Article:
Our results confirm that ARE can also be of significant benefit to prevent issues related to PPM, both at the time of index surgical AVR and with subsequent ViV TAVR. PPM occurs when an implanted valve effective orifice area is too small for the patient’s body habitus resulting in higher post-operative gradients, which can in turn lead to worse long-term outcomes such as premature valve degeneration and increased morbidity and mortality, especially in those with reduced left ventricular function (11,30). PPM has been associated with the use of smaller valves (sizes 19–23), which comprise the majority of implanted valves in the absence of ARE (7-9). Our study demonstrated that the Yang procedure ARE permits upsizing by at least two valve sizes and upsizing by at least three sizes in 91% of patients, allowing the effective orifice area of the bioAVR to match, and even slightly exceed that of the patient’s native outflow tract (e.g., mean basilar ring post-ARE was 1.1 mm larger than native annulus). Placing the largest bioAVR initially, allows for larger transcatheter valve sizes to be implanted at future ViV TAVR than otherwise would have been possible, while also maintaining the highest possible EOA for the longest duration of time.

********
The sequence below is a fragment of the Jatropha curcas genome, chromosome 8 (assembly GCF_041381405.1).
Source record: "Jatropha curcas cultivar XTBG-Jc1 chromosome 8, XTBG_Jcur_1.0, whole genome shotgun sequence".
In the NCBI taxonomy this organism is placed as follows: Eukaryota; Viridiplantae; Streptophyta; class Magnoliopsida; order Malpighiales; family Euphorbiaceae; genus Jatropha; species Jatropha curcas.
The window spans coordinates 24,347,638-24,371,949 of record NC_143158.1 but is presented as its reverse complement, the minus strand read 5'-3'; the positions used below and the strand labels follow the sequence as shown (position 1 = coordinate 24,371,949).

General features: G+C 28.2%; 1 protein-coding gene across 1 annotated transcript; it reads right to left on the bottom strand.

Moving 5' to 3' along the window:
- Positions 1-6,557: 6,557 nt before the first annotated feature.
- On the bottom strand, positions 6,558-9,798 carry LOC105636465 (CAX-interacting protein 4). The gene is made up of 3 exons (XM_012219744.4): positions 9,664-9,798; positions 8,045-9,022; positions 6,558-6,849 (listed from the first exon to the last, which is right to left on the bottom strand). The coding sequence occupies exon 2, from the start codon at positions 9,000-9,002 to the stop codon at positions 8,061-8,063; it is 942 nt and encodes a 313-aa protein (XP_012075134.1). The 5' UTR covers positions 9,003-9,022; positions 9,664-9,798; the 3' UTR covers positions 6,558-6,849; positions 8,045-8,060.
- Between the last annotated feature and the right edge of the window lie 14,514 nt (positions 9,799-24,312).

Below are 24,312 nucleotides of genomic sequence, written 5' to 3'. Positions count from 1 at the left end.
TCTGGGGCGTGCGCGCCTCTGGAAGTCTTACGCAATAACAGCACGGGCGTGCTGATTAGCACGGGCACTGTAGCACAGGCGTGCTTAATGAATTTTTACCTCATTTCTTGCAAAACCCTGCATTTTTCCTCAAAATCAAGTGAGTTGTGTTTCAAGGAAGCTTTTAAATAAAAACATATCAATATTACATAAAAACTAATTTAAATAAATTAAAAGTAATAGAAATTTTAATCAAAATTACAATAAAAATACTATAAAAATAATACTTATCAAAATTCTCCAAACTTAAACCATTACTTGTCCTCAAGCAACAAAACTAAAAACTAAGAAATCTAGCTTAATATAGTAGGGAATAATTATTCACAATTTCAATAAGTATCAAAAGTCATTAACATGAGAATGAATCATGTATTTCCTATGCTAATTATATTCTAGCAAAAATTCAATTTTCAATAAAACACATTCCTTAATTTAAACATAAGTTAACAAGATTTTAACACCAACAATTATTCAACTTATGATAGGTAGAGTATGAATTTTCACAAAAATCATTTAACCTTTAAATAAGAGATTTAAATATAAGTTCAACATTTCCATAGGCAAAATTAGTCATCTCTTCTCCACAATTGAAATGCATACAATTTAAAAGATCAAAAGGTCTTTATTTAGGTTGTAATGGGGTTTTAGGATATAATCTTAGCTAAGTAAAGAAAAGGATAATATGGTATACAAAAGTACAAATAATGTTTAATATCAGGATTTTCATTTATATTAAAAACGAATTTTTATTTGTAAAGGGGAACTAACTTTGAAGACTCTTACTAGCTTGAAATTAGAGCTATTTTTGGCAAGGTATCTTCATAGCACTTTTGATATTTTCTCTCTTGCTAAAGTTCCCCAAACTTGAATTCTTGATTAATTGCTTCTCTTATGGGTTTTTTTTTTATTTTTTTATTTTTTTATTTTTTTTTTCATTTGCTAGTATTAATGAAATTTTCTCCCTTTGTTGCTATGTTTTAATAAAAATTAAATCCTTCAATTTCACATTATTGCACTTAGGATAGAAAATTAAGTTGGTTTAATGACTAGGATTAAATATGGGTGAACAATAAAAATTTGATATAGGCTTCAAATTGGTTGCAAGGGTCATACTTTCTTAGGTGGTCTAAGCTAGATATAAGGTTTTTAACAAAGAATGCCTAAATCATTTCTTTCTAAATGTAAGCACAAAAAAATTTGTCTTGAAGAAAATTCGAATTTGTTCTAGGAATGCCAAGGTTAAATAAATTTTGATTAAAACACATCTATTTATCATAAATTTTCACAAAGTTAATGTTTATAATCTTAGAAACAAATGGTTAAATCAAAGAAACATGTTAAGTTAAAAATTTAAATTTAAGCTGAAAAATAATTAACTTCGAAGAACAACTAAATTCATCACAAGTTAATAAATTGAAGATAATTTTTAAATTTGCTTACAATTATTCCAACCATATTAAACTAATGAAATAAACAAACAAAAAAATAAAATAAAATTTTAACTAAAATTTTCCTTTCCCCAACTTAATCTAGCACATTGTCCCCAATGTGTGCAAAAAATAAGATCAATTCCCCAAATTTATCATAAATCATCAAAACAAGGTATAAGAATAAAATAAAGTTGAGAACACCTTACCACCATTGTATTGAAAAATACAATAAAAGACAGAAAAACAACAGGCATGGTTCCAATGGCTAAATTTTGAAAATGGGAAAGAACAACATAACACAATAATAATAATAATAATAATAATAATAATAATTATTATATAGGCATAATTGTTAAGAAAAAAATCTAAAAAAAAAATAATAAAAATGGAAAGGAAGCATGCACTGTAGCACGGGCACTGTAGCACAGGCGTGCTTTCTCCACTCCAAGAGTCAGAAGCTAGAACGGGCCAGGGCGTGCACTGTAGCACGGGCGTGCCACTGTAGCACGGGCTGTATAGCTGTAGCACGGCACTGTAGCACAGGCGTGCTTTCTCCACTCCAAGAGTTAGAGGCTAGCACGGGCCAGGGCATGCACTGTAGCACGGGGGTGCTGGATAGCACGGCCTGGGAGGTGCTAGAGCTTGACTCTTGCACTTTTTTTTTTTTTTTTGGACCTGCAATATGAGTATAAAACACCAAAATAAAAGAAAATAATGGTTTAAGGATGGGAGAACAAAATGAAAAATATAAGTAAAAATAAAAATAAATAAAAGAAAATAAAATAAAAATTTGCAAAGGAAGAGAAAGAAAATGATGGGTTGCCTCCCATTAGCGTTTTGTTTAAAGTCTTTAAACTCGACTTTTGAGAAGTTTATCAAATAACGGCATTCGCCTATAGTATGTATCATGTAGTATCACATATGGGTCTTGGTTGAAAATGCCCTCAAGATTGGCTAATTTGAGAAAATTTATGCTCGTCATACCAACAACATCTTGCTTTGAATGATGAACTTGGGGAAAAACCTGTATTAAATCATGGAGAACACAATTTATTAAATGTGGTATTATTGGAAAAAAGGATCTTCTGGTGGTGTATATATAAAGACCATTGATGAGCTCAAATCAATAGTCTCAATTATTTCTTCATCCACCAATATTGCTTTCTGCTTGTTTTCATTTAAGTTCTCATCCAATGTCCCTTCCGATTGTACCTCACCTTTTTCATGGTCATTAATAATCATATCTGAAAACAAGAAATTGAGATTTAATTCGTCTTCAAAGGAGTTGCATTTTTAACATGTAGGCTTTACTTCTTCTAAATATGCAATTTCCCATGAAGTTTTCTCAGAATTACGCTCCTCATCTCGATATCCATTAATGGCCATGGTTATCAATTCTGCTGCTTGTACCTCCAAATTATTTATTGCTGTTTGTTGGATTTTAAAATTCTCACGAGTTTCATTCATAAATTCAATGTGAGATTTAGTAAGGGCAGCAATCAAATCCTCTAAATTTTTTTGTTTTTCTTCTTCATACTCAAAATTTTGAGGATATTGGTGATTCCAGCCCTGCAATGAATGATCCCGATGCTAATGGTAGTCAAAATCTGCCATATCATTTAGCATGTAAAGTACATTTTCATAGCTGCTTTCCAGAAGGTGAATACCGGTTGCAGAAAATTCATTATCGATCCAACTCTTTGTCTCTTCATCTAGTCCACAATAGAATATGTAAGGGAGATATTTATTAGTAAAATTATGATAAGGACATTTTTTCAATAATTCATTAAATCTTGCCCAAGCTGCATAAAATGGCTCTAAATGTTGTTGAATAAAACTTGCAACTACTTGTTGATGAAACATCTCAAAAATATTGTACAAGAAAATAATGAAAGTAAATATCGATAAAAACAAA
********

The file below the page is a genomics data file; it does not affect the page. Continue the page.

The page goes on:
Our study has several limitations. Firstly, this was a single-center study, with ARE procedures performed by Dr. Yang, the architect of the Yang procedure, and thus the results of this study may not be generalizable; however, the Yang procedure is considered less technically demanding compared to other ARE techniques. Secondly, given that CT analysis was retrospective, some patients had to be excluded for the lack of high-quality pre-operative or post-operative CTs. Lastly, given that the Yang procedure was described within the last 5 years, there has not yet been sufficient follow-up time to allow evaluation for how the anatomic changes introduced by the Yang procedure affect outcomes of AVR and or technical success of future ViV TAVR, although given the recently described excellent hemodynamic results of the Yang procedure (21) and the favorable anatomic changes in annular and root anatomy detailed in this paper, we believe that this approach is well-positioned to advance life-time management of patients with severe aortic valve dysfunction.